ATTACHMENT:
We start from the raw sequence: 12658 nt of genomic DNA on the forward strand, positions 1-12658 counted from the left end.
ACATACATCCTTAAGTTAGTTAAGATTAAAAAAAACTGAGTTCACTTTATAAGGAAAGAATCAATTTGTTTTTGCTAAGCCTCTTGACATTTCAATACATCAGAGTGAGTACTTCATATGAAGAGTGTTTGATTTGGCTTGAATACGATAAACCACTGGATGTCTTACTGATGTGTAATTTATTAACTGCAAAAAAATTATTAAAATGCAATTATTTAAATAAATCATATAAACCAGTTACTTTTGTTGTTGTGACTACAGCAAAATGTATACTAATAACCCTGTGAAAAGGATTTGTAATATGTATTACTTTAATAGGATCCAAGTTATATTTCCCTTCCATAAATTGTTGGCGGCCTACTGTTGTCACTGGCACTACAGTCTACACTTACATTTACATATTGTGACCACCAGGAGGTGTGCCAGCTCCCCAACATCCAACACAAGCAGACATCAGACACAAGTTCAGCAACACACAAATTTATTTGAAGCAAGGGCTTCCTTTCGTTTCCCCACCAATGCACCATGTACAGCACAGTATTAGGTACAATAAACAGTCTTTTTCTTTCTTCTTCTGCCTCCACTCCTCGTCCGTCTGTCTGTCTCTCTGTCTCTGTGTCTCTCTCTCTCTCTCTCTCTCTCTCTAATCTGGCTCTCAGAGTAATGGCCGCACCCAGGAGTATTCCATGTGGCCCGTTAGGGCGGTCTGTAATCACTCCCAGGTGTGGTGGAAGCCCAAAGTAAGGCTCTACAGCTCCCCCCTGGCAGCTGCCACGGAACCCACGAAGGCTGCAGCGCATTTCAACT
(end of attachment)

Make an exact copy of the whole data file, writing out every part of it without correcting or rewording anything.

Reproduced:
We start from the raw sequence: 12658 nt of genomic DNA on the forward strand, positions 1-12658 counted from the left end.
ACATACATCCTTAAGTTAGTTAAGATTAAAAAAAACTGAGTTCACTTTATAAGGAAAGAATCAATTTGTTTTTGCTAAGCCTCTTGACATTTCAATACATCAGAGTGAGTACTTCATATGAAGAGTGTTTGATTTGGCTTGAATACGATAAACCACTGGATGTCTTACTGATGTGTAATTTATTAACTGCAAAAAAATTATTAAAATGCAATTATTTAAATAAATCATATAAACCAGTTACTTTTGTTGTTGTGACTACAGCAAAATGTATACTAATAACCCTGTGAAAAGGATTTGTAATATGTATTACTTTAATAGGATCCAAGTTATATTTCCCTTCCATAAATTGTTGGCGGCCTACTGTTGTCACTGGCACTACAGTCTACACTTACATTTACATATTGTGACCACCAGGAGGTGTGCCAGCTCCCCAACATCCAACACAAGCAGACATCAGACACAAGTTCAGCAACACACAAATTTATTTGAAGCAAGGGCTTCCTTTCGTTTCCCCACCAATGCACCATGTACAGCACAGTATTAGGTACAATAAACAGTCTTTTTCTTTCTTCTTCTGCCTCCACTCCTCGTCCGTCTGTCTGTCTCTCTGTCTCTGTGTCTCTCTCTCTCTCTCTCTCTCTCTCTAATCTGGCTCTCAGAGTAATGGCCGCACCCAGGAGTATTCCATGTGGCCCGTTAGGGCGGTCTGTAATCACTCCCAGGTGTGGTGGAAGCCCAAAGTAAGGCTCTACAGCTCCCCCCTGGCAGCTGCCACGGAACCCACGAAGGCTGCAGCGCATTTCAACT